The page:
On the coast of Ghana, in the shadows of the Portuguese slave forts, lies the Gulf of Guinea. This sea is home to the "surf boys", teams of expert fisherman who paddle into the ocean in large canoes, sometimes staying at sea for one or even two nights.
In MAMMY WATER, Jean Rouch depicts the surf boys of the coastal village of Shama, at the foot of the Pra River. Their success is governed by water spirits ('Mammy Water'). When the catch is bad, villagers must honor the spirits with a ceremony if they wish to change their fortunes.
The film captures one such ceremony: The Festival of the King of Shama. The whole village takes part in a procession that concludes with a series of offerings to the sea. Afterwards, surf boys pile into their canoes and head back into the ocean. Will their luck be better?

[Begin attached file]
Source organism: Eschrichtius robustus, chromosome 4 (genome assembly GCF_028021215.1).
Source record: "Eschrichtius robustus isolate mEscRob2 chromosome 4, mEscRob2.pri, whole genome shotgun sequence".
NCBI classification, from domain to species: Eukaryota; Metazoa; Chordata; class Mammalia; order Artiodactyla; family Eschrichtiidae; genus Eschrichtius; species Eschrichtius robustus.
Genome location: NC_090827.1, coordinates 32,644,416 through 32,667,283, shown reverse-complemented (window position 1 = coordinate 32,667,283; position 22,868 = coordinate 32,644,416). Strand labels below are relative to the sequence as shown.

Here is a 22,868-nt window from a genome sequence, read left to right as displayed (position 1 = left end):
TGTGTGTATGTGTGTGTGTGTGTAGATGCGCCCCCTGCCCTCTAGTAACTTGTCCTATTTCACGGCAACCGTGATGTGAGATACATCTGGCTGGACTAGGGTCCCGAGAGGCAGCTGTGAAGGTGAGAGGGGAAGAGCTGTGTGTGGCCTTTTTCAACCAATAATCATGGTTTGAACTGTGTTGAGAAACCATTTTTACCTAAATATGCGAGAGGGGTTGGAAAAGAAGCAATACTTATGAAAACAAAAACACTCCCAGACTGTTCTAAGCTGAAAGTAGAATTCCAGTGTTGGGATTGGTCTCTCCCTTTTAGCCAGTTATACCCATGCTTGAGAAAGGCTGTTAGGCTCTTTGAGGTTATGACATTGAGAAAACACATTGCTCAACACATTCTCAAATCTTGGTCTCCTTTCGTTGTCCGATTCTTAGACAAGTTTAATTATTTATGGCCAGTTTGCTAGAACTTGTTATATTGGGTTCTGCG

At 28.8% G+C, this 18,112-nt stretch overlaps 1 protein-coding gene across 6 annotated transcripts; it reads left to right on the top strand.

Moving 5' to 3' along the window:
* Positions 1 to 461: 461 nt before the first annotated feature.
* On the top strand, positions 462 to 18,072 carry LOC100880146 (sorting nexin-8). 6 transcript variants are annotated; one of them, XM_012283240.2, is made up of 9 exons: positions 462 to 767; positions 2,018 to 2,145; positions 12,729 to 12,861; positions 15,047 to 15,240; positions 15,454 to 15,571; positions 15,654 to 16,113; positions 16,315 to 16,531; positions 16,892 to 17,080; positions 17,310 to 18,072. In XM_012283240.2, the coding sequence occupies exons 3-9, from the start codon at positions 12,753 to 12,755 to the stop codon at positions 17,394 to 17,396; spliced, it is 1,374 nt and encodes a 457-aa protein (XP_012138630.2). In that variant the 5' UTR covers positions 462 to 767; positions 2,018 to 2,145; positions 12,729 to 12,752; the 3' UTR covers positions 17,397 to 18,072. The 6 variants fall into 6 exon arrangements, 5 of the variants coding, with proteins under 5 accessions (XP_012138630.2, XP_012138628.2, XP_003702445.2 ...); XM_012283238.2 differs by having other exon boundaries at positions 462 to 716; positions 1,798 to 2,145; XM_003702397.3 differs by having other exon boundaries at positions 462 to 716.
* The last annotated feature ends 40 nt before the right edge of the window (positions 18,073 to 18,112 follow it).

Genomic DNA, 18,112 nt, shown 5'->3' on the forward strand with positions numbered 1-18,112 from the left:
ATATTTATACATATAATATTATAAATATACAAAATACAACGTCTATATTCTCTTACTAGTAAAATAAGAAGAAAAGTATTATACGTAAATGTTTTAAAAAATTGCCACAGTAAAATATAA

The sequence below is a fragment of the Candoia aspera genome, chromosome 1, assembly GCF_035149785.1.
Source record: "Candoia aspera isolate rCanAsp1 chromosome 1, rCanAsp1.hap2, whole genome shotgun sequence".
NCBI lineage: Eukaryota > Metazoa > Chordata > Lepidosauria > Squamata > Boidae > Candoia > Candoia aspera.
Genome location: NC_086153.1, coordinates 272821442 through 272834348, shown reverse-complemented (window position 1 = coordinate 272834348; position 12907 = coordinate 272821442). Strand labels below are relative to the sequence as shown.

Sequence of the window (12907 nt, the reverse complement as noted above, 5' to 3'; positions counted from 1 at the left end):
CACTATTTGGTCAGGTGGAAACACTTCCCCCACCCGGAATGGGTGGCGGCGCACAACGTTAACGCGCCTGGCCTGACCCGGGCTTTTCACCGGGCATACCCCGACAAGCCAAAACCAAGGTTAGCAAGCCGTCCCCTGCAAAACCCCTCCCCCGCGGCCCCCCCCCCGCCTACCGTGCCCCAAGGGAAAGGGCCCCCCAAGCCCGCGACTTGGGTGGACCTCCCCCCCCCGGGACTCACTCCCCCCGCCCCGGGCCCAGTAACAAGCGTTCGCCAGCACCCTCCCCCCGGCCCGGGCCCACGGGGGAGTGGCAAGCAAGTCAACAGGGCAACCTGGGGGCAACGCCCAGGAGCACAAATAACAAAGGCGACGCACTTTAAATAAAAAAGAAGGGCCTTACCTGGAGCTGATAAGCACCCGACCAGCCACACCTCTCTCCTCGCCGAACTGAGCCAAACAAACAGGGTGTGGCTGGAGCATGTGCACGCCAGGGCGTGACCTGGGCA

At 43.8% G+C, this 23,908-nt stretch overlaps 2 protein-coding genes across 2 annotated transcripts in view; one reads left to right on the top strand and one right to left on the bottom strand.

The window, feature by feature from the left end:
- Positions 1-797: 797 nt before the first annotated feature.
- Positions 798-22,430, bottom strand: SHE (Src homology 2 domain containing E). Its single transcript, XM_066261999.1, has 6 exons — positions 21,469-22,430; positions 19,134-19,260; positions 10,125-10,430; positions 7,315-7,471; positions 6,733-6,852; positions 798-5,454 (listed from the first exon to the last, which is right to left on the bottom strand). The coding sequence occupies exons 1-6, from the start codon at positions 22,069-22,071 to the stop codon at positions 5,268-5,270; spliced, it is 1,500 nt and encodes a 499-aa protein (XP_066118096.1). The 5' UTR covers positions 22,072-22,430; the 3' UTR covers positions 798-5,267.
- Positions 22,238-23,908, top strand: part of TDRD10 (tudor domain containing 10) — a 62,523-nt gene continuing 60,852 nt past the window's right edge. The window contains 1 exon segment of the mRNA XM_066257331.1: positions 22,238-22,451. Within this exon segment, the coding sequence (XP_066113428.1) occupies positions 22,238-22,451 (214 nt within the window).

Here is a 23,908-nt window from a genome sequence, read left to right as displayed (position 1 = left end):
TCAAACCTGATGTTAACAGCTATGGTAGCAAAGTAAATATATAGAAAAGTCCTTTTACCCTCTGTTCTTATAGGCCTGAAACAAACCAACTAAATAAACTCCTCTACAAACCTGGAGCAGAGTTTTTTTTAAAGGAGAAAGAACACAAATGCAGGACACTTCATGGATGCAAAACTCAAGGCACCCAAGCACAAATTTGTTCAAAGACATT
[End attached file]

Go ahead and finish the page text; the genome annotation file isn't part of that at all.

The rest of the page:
More strictly observational than most of Rouch's films, MAMMY WATER takes an intimate look at the spiritual traditions and the wider life of a West African fishing village.
"In Mammy Water (1955), after a ritual sacrifice is held to appease the angry ocean spirits, fishermen return to shore with a copious catch, young boys play in the gentle waves of a now-tranquil ocean, and the voice declines to comment as the images are left to communicate the relaxed joy of the moment." —Matt Losada, Senses of Cinema
2012 African Studies Association Conference